How to Tile on a Concrete Floor

Nobody enjoys the austerity of a concrete floor - even outdoor surfaces that use the material are often covered in one way or another, and for good reason - the sturdy and even surface that concrete naturally provides is wonderful to use other materials on. Particularly in bathrooms and kitchens, people use tiles to stamp their own personal touch on the home - luckily, tiling a concrete floor is a lot easier than you may think.

What you will need:

  • Your choice of bathroom floor tiles
  • A broom, vacuum cleaner or mop
  • Filler for cracks or holes in the concrete
  • Acid-based solution (optional)
  • Levelling compound (optional)
  • Pencil
  • Notched tile trowel
  • Tile spacers
  • Rubber float
  • Your choice of tile adhesive
  • Sandpaper
  • Tile cutter
  • Caulk
  • Sponge

Preparation

In order to get the best results, a concrete floor needs to be cleaned thoroughly before laying tiles on it. This means that any old paint, fillers, sealants or glues ought to be removed before their installation. On top of this, any dust must be removed; after sweeping and/or vacuuming the floor, get hold of a mop and use water to pick up finer dust and then allow it to dry completely.

If the concrete is very smooth, use a supplier-recommended acid-based solution to roughen it before laying tiles, as it will create a stronger bond. After this, fill any holes and smooth bumps before laying tile on top of it; a floor patch and levelling should do the job.

1) Dry-fit the tiles on the floor

Estimate the midpoint of the floor you're tiling and lay out the tiles to see if the pattern ends in a similar way at every edge - this is particularly important if you're establishing a pattern. Using your pencil, mark both vertical and horizontal lines for each row, or each 2x2 or 3x3 block to save time.

2) Apply adhesive to the concrete floor

Apply the tile adhesive with a notched trowel over a space that will lay down tiles over an area of around one metre squared, starting in the middle of the floor. Make sure you follow manufacturer instructions and comb the adhesive onto the floor in even-sized ribbons. Lay tiles in the adhesive and don't forget to keep them apart with spacers. Ensure you also give every tile a little twist to make sure there is a solid bond.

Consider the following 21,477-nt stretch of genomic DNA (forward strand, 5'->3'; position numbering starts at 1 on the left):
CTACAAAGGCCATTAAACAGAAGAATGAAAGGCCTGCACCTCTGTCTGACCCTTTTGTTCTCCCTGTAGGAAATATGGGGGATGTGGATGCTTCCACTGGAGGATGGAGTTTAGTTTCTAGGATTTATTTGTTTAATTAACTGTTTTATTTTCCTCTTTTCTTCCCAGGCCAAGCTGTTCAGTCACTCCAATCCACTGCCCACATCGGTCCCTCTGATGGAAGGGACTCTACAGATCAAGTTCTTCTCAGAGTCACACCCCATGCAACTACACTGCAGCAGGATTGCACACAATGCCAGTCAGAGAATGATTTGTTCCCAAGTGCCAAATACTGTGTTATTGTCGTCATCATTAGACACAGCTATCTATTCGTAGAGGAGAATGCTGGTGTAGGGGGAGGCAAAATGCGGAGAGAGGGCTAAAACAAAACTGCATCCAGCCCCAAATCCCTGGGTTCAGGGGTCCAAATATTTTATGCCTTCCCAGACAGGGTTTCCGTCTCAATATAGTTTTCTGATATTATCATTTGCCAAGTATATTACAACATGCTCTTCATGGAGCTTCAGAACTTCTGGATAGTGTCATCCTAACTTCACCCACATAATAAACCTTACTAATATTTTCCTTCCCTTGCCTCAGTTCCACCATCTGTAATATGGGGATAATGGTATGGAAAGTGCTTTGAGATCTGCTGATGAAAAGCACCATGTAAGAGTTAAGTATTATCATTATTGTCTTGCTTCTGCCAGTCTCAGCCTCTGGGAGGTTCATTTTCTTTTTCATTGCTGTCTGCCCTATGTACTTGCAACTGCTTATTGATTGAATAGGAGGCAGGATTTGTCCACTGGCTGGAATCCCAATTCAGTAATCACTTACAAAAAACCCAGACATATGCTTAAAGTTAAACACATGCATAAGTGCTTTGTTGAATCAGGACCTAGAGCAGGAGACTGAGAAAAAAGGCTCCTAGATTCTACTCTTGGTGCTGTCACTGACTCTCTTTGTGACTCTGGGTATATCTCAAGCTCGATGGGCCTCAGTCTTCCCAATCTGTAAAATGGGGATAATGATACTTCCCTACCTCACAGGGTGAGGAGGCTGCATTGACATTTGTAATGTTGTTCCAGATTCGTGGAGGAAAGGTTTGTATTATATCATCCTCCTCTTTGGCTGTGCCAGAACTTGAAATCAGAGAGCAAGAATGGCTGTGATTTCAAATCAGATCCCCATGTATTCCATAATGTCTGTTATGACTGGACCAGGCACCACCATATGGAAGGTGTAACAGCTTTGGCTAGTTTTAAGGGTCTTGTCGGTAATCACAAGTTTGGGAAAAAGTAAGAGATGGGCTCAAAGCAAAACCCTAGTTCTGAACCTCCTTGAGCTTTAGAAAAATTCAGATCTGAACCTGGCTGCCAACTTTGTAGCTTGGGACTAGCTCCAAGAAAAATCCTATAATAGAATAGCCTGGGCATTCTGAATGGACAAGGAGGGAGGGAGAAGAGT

As you radiate outwards, finish at the spot when you no longer have room to lay full tiles, before allowing them to set overnight. The following day, cut your final ones to size, smoothing the tile edges with sandpaper if they remain pointed or sharp after cutting. After laying these final custom-sized tiles, you can leave them to dry overnight once more.

3) Mix and apply the grout

Remove tile spacers and mix the grout as per manufacturer guidelines. From here, you should apply grout to the concrete floor. Using your rubber float, push the grout into the gaps between the tiles at a 45 degree angle. Use a thin blunt object to compress the grout in the gaps, as this offers a professional look as well as an improved water-resistant finish.

Before it dries, ensure that you wipe down any excess grout with a wet sponge before buffing all tiles for a great finish. It will take around two to three days for the grout to dry fully, though it may take less time - or perhaps more - depending on the brand you use. Whatever you do, avoid walking on the floor when the grout is drying, as it could undo all of your hard work.

4) Seal any edges with caulk

Finally, seal the edges of your newly-tiled floor. It's worth investing in damp-resistant caulk if it is a wet room like a bathroom or kitchen. Leave it for a couple of days before putting any more pressure on it and voila - the perfect, glistening flooring surface for your home!